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Feeding mink (Neovison vison) a protein-restricted diet during pregnancy induces higher birth weight and altered hepatic gene expression in the F2 offspring

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Malnutrition during foetal life can induce modifications in the phenotype of an individual. The present study aimed to observe effects of low foetal life protein provision on modifications of the phenotype and changes in the progeny of 1-year-old female mink (F1 generation) offspring of mothers fed a low-protein diet. Traits studied included reproductive performance, energy and protein metabolism, and key hepatic enzymes associated with glucose homeostasis and metabolic hormones. The F0 generation offspring were fed either a low-protein (14 % of metabolisable energy (ME) from protein - FLP1) or an adequate-protein (29 % of ME from protein - FAP1) diet for the last 17.9 (sd 3.6) d of gestation. The F1 dams were studied at birth and at 1 year of age, during their first reproductive cycle, after maintenance on an adequate diet from birth and thereafter. Metabolic traits during gestation and lactation were largely unaffected by foetal life protein provision, but birth weight in the F2 generation was higher (P = 0.003) among FLP2 kits than among FAP2 kits. Furthermore, the relative abundance of pyruvate kinase mRNA was significantly (P = 0.007) lower, and fructose-1,6-bisphosphatase mRNA tended (P = 0.08) to be lower in FLP2 foetuses than in FAP2 foetuses, showing some similar difference in the F2 generation and F1 generation foetuses, suggesting an effect on some hepatic enzymes affecting glucose homeostasis being transmitted from the F1 to the F2 generation. These findings indicate that even though energy and nitrogen metabolism displayed no effect of protein provision during early life, programming effects still appeared at the molecular level in the following generation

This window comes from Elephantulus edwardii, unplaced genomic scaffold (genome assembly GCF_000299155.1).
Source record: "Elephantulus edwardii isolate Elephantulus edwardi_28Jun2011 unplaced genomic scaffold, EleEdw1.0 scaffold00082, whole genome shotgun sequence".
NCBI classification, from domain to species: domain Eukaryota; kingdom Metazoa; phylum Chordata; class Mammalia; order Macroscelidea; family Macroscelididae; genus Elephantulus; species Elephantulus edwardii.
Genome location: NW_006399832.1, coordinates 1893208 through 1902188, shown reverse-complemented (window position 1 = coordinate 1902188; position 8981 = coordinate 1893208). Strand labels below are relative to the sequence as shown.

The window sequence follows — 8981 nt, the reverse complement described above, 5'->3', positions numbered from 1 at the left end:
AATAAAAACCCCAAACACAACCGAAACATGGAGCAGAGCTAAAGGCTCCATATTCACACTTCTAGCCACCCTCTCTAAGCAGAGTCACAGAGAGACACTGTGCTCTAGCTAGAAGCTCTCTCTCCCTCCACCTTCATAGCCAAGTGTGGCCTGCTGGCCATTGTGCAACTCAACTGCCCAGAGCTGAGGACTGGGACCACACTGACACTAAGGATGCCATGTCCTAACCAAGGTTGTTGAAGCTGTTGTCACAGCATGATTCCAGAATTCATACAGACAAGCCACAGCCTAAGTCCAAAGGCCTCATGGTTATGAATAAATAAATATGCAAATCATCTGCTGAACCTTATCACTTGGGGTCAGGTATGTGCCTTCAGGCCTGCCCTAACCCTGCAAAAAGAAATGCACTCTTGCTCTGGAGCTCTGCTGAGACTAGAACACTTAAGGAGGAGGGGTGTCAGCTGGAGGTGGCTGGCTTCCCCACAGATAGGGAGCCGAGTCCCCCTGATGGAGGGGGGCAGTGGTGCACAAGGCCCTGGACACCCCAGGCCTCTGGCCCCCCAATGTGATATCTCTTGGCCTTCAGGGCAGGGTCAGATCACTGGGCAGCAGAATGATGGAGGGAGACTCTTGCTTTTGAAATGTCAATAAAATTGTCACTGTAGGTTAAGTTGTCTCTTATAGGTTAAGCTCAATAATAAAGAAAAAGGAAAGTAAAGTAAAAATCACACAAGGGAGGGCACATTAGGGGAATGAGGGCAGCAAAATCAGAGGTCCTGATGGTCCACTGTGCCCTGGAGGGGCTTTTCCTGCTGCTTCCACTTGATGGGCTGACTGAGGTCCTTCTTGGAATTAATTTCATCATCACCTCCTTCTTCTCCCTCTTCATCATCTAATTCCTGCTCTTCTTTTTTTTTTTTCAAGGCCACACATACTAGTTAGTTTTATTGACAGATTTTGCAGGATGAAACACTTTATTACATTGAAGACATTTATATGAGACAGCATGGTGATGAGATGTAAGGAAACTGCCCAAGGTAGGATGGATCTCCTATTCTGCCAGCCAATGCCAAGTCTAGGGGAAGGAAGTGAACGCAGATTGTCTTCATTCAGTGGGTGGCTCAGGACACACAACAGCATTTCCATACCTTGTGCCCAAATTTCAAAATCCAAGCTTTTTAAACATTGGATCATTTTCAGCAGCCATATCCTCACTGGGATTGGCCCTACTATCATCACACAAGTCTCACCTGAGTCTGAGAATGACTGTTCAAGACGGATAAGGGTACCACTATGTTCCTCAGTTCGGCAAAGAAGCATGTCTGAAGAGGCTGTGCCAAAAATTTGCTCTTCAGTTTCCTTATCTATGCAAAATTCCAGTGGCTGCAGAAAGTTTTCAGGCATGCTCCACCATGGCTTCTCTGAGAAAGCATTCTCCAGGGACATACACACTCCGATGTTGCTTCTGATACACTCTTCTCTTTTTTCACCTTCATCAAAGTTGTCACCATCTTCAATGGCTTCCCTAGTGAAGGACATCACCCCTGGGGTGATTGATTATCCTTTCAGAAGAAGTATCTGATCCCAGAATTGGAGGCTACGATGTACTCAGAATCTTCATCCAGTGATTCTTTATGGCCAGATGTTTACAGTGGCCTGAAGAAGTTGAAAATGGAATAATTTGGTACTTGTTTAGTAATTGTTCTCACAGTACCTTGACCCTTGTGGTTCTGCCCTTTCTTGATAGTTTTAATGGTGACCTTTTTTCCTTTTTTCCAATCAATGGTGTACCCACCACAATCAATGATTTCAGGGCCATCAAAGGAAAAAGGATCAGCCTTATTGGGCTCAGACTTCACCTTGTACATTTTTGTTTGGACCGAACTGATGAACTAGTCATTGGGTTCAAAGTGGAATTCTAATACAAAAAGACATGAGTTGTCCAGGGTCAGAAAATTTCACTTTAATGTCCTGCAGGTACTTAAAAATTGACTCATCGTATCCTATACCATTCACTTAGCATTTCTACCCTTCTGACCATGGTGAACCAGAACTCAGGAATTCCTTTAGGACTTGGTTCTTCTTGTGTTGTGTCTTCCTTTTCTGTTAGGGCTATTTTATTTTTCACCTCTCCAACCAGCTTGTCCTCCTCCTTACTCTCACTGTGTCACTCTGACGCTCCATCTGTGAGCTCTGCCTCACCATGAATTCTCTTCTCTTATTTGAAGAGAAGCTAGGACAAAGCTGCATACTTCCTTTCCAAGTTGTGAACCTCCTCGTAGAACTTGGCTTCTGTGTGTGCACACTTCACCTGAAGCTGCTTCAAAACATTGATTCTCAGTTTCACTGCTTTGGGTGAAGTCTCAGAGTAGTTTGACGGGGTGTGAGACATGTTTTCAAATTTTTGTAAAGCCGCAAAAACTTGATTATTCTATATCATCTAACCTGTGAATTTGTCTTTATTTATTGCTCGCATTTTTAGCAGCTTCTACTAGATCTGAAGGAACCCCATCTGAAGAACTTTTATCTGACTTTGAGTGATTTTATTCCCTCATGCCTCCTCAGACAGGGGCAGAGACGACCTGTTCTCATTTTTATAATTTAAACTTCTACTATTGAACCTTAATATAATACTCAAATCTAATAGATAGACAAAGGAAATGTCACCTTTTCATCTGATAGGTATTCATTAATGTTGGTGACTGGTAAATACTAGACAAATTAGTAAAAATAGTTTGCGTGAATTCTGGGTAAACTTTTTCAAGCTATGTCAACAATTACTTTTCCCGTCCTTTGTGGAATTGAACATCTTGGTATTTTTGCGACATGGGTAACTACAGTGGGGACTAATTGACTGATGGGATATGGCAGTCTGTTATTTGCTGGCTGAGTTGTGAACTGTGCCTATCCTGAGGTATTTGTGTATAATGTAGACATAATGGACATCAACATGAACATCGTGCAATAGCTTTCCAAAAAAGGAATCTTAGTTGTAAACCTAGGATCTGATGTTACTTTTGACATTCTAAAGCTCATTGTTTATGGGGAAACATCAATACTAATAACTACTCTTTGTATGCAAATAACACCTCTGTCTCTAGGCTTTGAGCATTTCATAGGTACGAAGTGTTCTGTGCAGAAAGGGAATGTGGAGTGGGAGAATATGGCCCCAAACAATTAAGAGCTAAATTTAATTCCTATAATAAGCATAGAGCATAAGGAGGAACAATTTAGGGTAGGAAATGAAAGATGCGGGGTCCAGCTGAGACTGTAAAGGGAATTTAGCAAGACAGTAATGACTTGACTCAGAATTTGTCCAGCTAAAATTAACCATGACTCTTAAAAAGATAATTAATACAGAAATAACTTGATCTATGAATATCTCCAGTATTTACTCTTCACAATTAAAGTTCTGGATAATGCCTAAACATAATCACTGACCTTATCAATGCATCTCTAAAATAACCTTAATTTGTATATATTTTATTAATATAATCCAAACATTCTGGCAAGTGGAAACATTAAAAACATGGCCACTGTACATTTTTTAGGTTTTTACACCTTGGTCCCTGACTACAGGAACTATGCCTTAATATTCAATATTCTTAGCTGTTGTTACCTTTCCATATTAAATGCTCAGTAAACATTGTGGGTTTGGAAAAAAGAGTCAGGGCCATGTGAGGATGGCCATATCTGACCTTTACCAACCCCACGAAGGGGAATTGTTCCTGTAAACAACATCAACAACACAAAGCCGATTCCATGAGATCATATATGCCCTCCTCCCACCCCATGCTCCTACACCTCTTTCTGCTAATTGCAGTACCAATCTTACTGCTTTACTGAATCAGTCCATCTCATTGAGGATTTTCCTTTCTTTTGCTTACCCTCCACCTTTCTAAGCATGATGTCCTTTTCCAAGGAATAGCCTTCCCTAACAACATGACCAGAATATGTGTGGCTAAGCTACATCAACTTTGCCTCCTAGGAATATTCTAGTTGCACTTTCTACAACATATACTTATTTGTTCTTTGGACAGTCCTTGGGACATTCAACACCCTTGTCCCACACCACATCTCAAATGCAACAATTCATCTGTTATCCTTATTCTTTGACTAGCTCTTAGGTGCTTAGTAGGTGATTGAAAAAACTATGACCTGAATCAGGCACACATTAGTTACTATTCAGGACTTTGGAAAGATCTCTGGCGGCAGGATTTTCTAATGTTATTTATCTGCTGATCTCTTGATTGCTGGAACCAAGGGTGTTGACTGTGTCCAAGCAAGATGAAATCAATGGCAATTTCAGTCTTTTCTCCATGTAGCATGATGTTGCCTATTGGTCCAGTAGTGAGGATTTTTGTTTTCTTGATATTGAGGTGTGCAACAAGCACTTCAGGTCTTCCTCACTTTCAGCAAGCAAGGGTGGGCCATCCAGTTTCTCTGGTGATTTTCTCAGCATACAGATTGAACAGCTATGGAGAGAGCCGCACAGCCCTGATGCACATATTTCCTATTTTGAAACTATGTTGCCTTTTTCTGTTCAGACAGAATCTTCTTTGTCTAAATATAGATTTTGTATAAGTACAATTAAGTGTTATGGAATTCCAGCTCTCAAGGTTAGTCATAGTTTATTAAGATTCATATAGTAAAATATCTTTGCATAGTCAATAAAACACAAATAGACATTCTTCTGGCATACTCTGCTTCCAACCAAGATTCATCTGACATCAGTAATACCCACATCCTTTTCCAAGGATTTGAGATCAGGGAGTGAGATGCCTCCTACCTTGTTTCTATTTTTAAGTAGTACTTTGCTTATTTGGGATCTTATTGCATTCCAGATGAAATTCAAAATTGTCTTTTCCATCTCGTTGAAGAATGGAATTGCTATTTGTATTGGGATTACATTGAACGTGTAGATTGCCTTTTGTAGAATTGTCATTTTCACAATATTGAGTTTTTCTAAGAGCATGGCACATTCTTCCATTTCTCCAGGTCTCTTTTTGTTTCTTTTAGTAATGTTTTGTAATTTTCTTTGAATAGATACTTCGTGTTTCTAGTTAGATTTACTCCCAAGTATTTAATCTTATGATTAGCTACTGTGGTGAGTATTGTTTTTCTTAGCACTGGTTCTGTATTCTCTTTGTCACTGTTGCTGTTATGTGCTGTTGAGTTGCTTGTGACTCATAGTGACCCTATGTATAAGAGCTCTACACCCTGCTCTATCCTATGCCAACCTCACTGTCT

OriginalsprogEngelsk
TidsskriftBritish Journal of Nutrition
Vol/bind104
Udgave nummer4
Sider (fra-til)544-553
Antal sider10
ISSN0007-1145
DOI
StatusUdgivet - 2010

ID: 20293507